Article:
The first book of the year. At the beginning of the year, i decided i would read at least 12 physical books. This is apart from the ones i might read on Kindle or some other e-reader. Since i spend most of my time on gadgets, i think i might need to tweak that target a little.
Shoe Dog was one of the most recommended biographies of the past few years. So, when the reading bug bit again late last year, i picked up this book. I got some vouchers on Amazon and i decided to spend them on 2 books. The other one am currently reading and will review it once i finish.
Nike has been one of the world’s most recognizable brands. The swoosh logo is enough to make you remember your favourite sportsman. No matter the country, the language, it is always easy to recognise a Nike branded shop. Not to mention premium branded shoes. As someone who hasn’t spent more than 1000 rupees ever to buy a shoe, i never realised how a company could survive in a price conscious country like India selling shoes where the average price is above Rs 10000. Thats what made me do a bit of research on shoes, the brands, the competition, the raw materials that go into the making of a shoe, the branding, supply chain and the mega superstar athletes who endorse them.
The book traces the life and origins of Phil Knight. His travels around the world, the experiences that mould his thinking and how he gets fascinated by the shoes made by a Japanese company called Onitsuka. Knight travels to Japan to meet up with the company officials, convince them to supply him the shoes to sell them in the US and ultimately make him the sole distributor of Onitsuka shoes in the whole of United States. All this when both the countries had just finished bombing each other during the World War2. Knight anticipates a lot of hostility among the Japanese for the Americans, but surprisingly finds them that their political views dont cloud their business decisions.
Knight sells Onitsuka’s brands in the US till he realises that one of the executives of Onitsuka is trying to undercut him by researching for competing distributors in the US. All this after both companies have signed an agreement that Knight and his company, Blue Ribbon will be the sold distributors for Onitsuka shoes in the US.
This leads him to start up a parallel company without the knowledge of Onitsuka and when they come to realise, all hell breaks loose. Knight and Blue Ribbon are sued in the Japanese courts and he counter sues them in the US. Finally the US court rules the case in favour of Knight. Then the evolution of Nike as a brand begins. His constant innovation in shoes makes them beat the German competitor Adidas.
Though the book completely focuses on Knight’s work on Nike, i would have loved him to write more about his experiences and dealings with some of the biggest sportsmen and women who have adorned the shoes. Then i realised that probably he didnt want to spoil his relations with the superstars, their huge egos and their agents. Maybe thats why he just skims over that episodes. Iam sure that would have made for an entirely juicy book. Still i feel the book is a great read and is up there in the top 3 biographies i have ever read. The other two being Andre Aggasi’s Open and Warren Buffet’s The Snowball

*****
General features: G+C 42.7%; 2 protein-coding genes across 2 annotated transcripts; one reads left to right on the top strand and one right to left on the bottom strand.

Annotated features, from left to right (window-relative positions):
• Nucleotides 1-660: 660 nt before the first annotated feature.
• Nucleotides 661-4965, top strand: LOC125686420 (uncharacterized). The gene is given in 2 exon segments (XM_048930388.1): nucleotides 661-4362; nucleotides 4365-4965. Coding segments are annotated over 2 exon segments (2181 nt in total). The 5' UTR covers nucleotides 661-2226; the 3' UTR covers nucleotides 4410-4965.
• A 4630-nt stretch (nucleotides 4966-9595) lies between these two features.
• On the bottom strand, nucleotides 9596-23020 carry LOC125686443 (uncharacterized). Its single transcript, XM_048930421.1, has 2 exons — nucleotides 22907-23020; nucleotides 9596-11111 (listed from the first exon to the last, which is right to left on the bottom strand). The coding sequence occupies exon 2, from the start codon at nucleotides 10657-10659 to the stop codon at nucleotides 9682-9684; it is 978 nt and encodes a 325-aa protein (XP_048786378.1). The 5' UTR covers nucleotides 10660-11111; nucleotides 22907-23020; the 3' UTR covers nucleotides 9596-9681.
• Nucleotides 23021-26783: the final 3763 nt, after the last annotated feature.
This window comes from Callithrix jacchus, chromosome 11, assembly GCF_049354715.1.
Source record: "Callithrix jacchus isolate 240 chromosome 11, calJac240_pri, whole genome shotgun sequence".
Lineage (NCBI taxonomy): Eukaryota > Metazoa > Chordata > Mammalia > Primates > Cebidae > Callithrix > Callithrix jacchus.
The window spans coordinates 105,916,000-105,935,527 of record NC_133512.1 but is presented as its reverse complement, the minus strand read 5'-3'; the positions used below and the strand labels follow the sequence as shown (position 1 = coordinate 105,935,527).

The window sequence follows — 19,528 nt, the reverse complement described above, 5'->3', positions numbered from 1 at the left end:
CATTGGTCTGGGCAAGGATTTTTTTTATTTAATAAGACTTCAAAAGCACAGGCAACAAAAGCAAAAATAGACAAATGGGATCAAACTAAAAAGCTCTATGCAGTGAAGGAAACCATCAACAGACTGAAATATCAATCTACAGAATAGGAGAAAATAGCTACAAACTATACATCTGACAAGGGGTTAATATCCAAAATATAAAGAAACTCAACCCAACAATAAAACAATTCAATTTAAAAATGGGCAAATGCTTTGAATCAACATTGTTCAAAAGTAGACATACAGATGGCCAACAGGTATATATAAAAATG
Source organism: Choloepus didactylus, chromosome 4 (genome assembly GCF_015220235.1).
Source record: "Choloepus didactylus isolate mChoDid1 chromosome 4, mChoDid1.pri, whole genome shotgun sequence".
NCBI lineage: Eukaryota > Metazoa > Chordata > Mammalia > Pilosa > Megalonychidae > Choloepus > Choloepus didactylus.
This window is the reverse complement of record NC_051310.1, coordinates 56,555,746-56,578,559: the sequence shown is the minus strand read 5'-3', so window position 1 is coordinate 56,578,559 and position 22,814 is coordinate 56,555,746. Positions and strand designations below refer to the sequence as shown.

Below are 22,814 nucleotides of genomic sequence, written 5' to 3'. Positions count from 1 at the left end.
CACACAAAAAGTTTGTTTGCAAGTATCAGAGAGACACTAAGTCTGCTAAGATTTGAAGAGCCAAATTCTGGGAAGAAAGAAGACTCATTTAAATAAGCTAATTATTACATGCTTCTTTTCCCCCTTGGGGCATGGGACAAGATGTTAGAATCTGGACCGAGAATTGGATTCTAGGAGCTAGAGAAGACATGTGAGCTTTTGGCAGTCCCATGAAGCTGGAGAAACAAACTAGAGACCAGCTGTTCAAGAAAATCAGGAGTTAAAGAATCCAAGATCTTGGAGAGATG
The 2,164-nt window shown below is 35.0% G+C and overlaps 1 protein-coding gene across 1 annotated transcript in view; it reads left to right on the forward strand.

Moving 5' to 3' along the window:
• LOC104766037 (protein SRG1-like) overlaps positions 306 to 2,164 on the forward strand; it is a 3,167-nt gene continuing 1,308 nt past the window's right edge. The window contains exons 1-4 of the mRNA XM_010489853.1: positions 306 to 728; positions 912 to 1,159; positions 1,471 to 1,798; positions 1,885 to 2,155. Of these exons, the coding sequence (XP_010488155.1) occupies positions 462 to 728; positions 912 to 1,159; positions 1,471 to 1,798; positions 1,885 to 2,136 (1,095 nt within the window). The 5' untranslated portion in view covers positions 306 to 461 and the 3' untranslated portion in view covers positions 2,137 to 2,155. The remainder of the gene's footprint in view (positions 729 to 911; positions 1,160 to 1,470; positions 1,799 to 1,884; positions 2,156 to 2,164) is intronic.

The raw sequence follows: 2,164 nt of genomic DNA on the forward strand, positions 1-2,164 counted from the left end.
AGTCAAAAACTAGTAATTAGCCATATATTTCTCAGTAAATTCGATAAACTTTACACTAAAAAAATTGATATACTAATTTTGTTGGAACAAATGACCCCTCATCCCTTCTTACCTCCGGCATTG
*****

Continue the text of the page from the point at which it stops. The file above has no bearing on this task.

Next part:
An excerpt from the book
God, how i wish i could relive the whole thing. Short of that, I’d like to share the experience, the ups and downs, so that some young man or woman, somewhere, going through the same trials and ordeals, might be inspired or comforted. OR warned. Some young entrepreneur, maybe some athlete or painter or novelist, might press on.
Its all the same drive. The same dream.
It would be nice to help them avoid teh typical discouragements. I’d tell them to hit pause, think long and hard about how they want to spend their time, and with whom they want to spend it for the next forty years. I’d tell men and women in their midtwenties not to settle for a job or a profession or even a career. Seek a calling. Even if you dont know what that means, seek it. If you’re following your calling, the fatigue will be easier to bear, the disappointments will be fuel, the highs will be nothing you’ve ever felt.
I’d like to warn them that the best of them, the iconoclasts, the innovators, the rebels, that they will always have a bulls eye on their backs. The better they get, the bigger the bulls eye. Its not one man’s opinion, its the law of nature.
I’d like to remind them that America isnt the entrepreneurial Shangri-La people think. Free enterprise always irritates the kinds of trolls who like to block, to thwart, to say no, sorry, no. and its always been this way. Entrepreneurs have always been outgunned, outnumbered. They’ve always fouhg uphill, and the hill has never been steeper. America is becoming less entrepreneurial, not more.
Shoe Dog: A Memoir by the Creator of Nike
Author – Phil Knight
Pages – 400
Publisher – Scribner